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Thirteen years ago, imprisoned Italian radical Antonio Negri and Bethesda native literary theorist Michael Hardt published a nearly impenetrable 500-page tome called Empire, and the U.S. government got a new nickname. Their sweeping, neo-Marxist analysis actually described a broader set of actors, from Exxon-Mobil to the IMF, as comprising the new global hegemon. But we’re always in need for a snappier way to say “the powers that be”; “Military-Industrial Complex” was too long, “The Man” too passé and patriarchal, and “Big Brother” was about to become a hit reality TV show. So “Empire” it was.

The word conjures up unsettling associations with rather nasty regimes of years past, which was exactly Hardt and Negri’s point. Are we really the new Rome? The In Series may not be the first to take this question literally, but they may have been the first to pose it in opera form.

Of course, Mozart didn’t set La Clemenza di Tito in Washington. His last composed opera (the better-loved Magic Flute, composed before Clemenza, premiered later) takes place during the reign of Roman emperor Titus. It’s not one of Mozart’s best. The composition was rushed; the story, an off-the-shelf adaptation of Pietro Metastasio’s libretto, one that had already been used for a couple dozen operas before and gives away the ending (Titus’ clemency) in the very title. The general perception that Mozart half-assed the job comes from the fact that it was commissioned on an or-else basis for Holy Roman Emperor Leopold II, who fancied himself a new Caesar and didn’t care what it sounded like as long as it made him look majestic.

So the parallels librettist Charlotte Stoudt draws, in the In Series’ adaptation, between ancient Rome and modern D.C., are clumsy, but probably no clumsier than those in Mozart’s day. It’s a ridiculous plot no matter what the setting: the emperor’s (here, president’s) scheming fiancée plots with his best friend to assassinate him. The plot fails, but Tito, being magnanimous if a little dense, forgives them both. Though set in the ’60s, the adaptation takes on present-day motifs. The In Series first staged Stoudt’s version in 1997, back when Washington palace intrigue was sexier; this production, directed by Steven Scott Mazzola, shrouds the characters in a gloomier, post-9/11 sense of tension.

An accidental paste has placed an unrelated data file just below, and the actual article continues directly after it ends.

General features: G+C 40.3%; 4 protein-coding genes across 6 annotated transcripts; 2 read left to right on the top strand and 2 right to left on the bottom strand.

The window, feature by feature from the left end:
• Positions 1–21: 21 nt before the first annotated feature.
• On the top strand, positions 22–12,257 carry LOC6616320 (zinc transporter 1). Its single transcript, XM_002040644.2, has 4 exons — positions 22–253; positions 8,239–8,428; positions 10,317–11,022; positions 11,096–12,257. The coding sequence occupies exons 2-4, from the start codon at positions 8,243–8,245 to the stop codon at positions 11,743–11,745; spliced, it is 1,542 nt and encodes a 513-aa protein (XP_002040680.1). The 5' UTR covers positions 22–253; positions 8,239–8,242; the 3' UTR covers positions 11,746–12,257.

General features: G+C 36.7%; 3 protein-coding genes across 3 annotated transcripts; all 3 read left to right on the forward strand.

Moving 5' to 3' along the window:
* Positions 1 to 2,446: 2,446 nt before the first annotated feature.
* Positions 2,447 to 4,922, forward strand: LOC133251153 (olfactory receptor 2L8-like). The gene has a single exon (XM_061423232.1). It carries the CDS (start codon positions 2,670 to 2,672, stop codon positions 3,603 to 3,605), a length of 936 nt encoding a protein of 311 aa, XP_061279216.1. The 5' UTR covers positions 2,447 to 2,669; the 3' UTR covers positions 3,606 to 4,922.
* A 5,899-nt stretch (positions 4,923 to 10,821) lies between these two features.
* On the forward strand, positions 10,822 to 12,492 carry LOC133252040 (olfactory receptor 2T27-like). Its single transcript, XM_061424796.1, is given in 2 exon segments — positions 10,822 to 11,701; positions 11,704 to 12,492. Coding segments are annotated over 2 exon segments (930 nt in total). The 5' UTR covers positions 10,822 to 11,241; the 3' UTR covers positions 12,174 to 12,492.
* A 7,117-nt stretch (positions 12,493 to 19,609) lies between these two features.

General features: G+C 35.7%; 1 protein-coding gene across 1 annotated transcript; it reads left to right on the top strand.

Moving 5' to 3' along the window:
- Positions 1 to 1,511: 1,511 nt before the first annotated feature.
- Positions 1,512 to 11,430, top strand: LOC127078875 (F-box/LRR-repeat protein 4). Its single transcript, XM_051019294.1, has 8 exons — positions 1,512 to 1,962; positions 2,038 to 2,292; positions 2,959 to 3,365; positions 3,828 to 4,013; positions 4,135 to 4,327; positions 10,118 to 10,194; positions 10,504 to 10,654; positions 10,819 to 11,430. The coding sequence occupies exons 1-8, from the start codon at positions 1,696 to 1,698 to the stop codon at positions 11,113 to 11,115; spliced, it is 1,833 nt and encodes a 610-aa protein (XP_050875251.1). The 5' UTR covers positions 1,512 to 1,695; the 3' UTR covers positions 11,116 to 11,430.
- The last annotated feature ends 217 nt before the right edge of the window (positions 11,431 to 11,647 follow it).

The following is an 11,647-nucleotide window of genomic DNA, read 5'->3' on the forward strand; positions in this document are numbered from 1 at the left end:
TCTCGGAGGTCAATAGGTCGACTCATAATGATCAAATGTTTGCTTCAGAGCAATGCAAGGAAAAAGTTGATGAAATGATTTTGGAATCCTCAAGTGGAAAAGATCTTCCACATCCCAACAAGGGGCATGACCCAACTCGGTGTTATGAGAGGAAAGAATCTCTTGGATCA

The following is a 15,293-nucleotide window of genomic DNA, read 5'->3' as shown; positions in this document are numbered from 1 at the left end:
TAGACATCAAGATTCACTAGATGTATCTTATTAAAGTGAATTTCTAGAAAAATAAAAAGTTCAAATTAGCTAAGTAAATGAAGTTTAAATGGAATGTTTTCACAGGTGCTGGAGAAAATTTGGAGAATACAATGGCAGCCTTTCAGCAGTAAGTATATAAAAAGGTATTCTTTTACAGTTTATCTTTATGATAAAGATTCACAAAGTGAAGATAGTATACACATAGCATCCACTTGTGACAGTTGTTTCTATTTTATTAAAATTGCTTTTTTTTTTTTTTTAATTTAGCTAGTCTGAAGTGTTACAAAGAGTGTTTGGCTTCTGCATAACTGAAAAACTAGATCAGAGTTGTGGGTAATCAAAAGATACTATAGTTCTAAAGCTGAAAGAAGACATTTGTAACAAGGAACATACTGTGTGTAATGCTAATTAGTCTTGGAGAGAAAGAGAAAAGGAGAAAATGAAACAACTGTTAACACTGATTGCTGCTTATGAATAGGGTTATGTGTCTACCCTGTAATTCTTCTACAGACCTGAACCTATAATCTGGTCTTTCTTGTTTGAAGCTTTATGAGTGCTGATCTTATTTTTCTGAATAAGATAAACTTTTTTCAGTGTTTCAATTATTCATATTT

Here, the In Series is hampered by some problems of its own making, others out of its hands. The company has always staged shows in venues not built for opera (here, at Atlas), and their often bilingual productions suffer from lack of surtitles. Clemenza is entirely in English, but the odd stage design leaves singers with their backs turned to half the audience much of the time, frustrating comprehension. The singing itself has its moments, but for the most part underwhelms. Daniele Lorio, as the scheming first lady-to-be Vitellia, has the strongest voice, but garbles under heavy vibrato and strains in her lower register. Madelyn Wanner is decent in the role of Sesto, originally written for a male soprano back when getting castrated was a sure path to showbiz success. Mazzola also switches up genders with the romance between Servilia and Annio, here Annia, Tito’s press secretary. The girl-on-girl action is meant to scintillate, but Laura Wehrmeyer stands out in some particularly nice duets. The male singers, Scott Thomas as Publio and Nephi Sanchez as Tito, impress the least; like in the West Wing, the president starts off as a minor character and moves to center stage toward the end, but Sanchez’s half-singing/half-speaking doesn’t improve in the process.

For an opera that climaxes with Rome/Washington burning to the ground, one could wish for a more elaborate set and full orchestra, rather than four canvas pillars and chamber ensemble. But these, like the surtitles, are ambitions for a larger company than the In Series. Above all, modern politics is a tough subject to crack with opera, and attempts to either satirize (as UrbanArias did last year) or dramatize (here) Washington usually fall short. The In Series’ Clemenza is unfortunately too silly to be suspenseful, yet too serious to be much fun.

La Clemenza di Tito runs Feb. 2 at 8 p.m. and Feb. 3 at 3 p.m. at the Atlas Performing Arts Center, 1333 H St. NE. $21-$42. (202) 399-7993.

Photo by Johannes Markus